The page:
I also notify the Board and Dr Lozeau that Ms Joyce Bos, SWEA Uniserv Director, has permission to act as my representative in this grievance procedure. Please address all future correspondence to Ms Bos and provide me with a copy of all such correspondence.

Ward submitted a grievance to the District, dated June 22, 2006, which includes the following:

Page 12

Dec. No. 32269-A

Grievance between Marilyn Ward and the School District of Potosi

Statement of Facts:

The 2003-05 contract between the School District of Potosi and the Potosi Council of Auxiliary Personnel (PCAP) negotiated the terms and conditions of the HRA to be operated by the District for PCAP members. In particular, the HRA Adoption Agreement between the school district and eflexgroup.com, the HRA plan administrator, specified that claims that were considered 2l3D eligible medical claims would be reimbursable. This HRA Adoption Agreement was signed by Dr Lozeau on August 22, 2003 and would be implemented on September 1, 2003.

From the first implementation of this HRA plan on September 1, 2003 until midway through this school year (2005-06) my prescription drug co-pays, among other items, were reimbursed just as the HRA plan specified.

In May of 2006 I sent receipts for prescription co-pays to eflexgroup.com for reimbursement from my HRA. Eflexgroup.com denied my claim in a postcard postmarked June 15, 2006 and received June 17, 2006. This denial of my claim for reimbursement from my HRA constitutes a violation in the collective bargaining agreement. This date of denial is the effective date of the event giving rise to this grievance.

Contract provision violated:

The failure of the district to continue the original type of HRA plan as negotiated in the 2003-05 contract and as implemented on September 1, 2003 is a unilateral change in the wages and conditions of my employment. A change in HRA plan is a mandatory item of bargaining and PCAP and the District did not negotiate this plan change. This unilateral change in the HRA plan violates the health insurance provisions in the contract and also constitutes a prohibitive labor practice.

Remedy sought:

I seek for myself and all other similarly affected members of PCAP a return to the original HRA plan dated August 22, 2003 and implemented on September 1, 2003 that required reimbursement for all 213 D related medical claims. This was the HRA plan in effect from the initial implementation of the ERA plan (September 1, 2003) until the District unilaterally changed the conditions by the Amendment to the HRA plan dated November 11, 2005, 1 want the HRA Amendment revoked and I want all rejected claims reviewed and reimbursed according to the original HRA plan agreement.

Page 13

Dec. No. 32269-A

Because this grievance affects not only myself but every member of PCAP, I request that this grievance start at level four of the grievance procedure and be considered by the Board at a time agreeable to both PCAP and the Board.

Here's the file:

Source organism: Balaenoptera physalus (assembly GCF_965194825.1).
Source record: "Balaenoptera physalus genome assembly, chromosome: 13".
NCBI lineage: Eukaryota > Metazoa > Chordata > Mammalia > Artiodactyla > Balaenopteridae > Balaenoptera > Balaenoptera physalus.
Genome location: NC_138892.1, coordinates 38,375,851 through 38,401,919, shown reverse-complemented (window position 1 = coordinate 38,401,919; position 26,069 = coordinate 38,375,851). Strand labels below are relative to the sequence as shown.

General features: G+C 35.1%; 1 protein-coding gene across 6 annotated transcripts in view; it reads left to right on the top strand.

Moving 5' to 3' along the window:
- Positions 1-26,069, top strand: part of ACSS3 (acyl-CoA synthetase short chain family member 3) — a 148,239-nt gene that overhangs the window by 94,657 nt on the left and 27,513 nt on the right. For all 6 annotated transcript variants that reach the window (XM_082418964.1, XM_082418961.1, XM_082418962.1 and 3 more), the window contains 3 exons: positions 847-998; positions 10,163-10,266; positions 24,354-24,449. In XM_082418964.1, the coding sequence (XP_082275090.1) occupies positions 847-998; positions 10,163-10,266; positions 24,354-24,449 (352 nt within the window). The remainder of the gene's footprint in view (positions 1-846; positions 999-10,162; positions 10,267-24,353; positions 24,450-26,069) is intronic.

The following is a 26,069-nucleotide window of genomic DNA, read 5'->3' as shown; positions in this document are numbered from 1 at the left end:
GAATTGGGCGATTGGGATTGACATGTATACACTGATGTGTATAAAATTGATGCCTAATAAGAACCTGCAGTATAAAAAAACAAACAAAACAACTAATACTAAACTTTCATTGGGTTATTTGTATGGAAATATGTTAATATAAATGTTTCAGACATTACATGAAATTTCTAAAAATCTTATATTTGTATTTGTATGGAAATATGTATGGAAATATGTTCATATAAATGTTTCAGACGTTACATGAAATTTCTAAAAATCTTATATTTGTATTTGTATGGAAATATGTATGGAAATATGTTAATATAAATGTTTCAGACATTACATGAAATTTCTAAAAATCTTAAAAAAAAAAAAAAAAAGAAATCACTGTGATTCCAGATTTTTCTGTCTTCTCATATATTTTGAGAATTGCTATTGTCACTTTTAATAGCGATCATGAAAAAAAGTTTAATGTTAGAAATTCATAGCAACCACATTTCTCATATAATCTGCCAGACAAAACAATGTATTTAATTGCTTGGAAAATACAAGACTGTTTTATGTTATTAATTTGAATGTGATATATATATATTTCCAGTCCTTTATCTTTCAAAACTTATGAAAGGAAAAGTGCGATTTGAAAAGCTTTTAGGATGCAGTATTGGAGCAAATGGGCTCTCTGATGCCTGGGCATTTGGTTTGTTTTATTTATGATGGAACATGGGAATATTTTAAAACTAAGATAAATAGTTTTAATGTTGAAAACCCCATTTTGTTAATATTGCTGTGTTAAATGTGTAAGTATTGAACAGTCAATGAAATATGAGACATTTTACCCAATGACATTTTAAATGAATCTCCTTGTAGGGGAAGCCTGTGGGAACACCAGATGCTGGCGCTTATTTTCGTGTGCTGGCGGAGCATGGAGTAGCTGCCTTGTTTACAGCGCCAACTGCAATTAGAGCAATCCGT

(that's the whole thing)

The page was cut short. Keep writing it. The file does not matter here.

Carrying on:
I also notify the Board and Dr Lozeau that Ms Joyce Bos, SWEA Uniserv Director, has permission to act as my representative in this grievance procedure. Please address all future correspondence to Ms Bos and provide me with a copy of all such correspondence.

Following receipt of these grievances, the District Administrator sent the following email to Executive Director Bos:

From: Steve Lozeau

To: Bos, Joyce

Subject: Grievance

6-21-06 1:45p.m.

Joyce:

I will begin by stating that I vehemently disagree that the current grievance is any different in substance to the one I responded to on May 16, 2006.

That having been said, I will again treat this grievance at the Step 3 level which is at the superintendent/district administrator level. In accordance with step 3, I would like to "attempt to resolve" the grievance by meeting with the grievant and her representative at the soonest possible time for all parties. After the meeting I will respond to the grievance within 10 days if it is not resolved at the meeting.

Although the grievance states that you are authorized to act on the grievant's behalf, it is essential that she be in attendance as I will likely present information that has a major impact upon the "Knowledge" of negotiators, and PCAP members, as to the terms of the agreement and the intent of the HRA plan.

The first possible date for a meeting at which I can be present will not take place until after July 6, 2003. My preference would be July 7, 10, 11, or 12.

Please discuss and decide which date is best. I am open to other dates in July but I do have some commitments that "black out" some of them.

I would appreciate a response that you have received this e-mail.

Page 14

Dec. No. 32269-A

Knowing an agreed upon date ASAP would also be of help to all parties.

. . .

The District Administrator's Step 3 response to the June 2006 grievances includes the following:

From: Steven Lozeau

To: Bos, Joyce; Linda Vogelsberg; Marilyn Ward

Date: 7/24/2006 1:54:32 PM

Subject: Grievance Response

Good Day All:

Attached is my response.

I am also sending hard copies with signatures.

I am considering tomorrow July 25, as day 1 for implementation of Article V Step 4.

. . .

The referenced attached response includes the following:

District Administrator Response to grievance dated June 22, 2006.

This response is submitted on July 24, 2006

The District has received a written grievance dated June 22, 2006, (which addresses the same issue as the one that was presented on May 12, 2006) concerning an alleged violation of the 2003-2005 Master Agreement concerning changes to the HRA agreement of the health plan. The grievance asserts that there was a unilateral change in the HRA plan that is inconsistent with the agreed to provisions of Appendix A Section D of the negotiated agreements.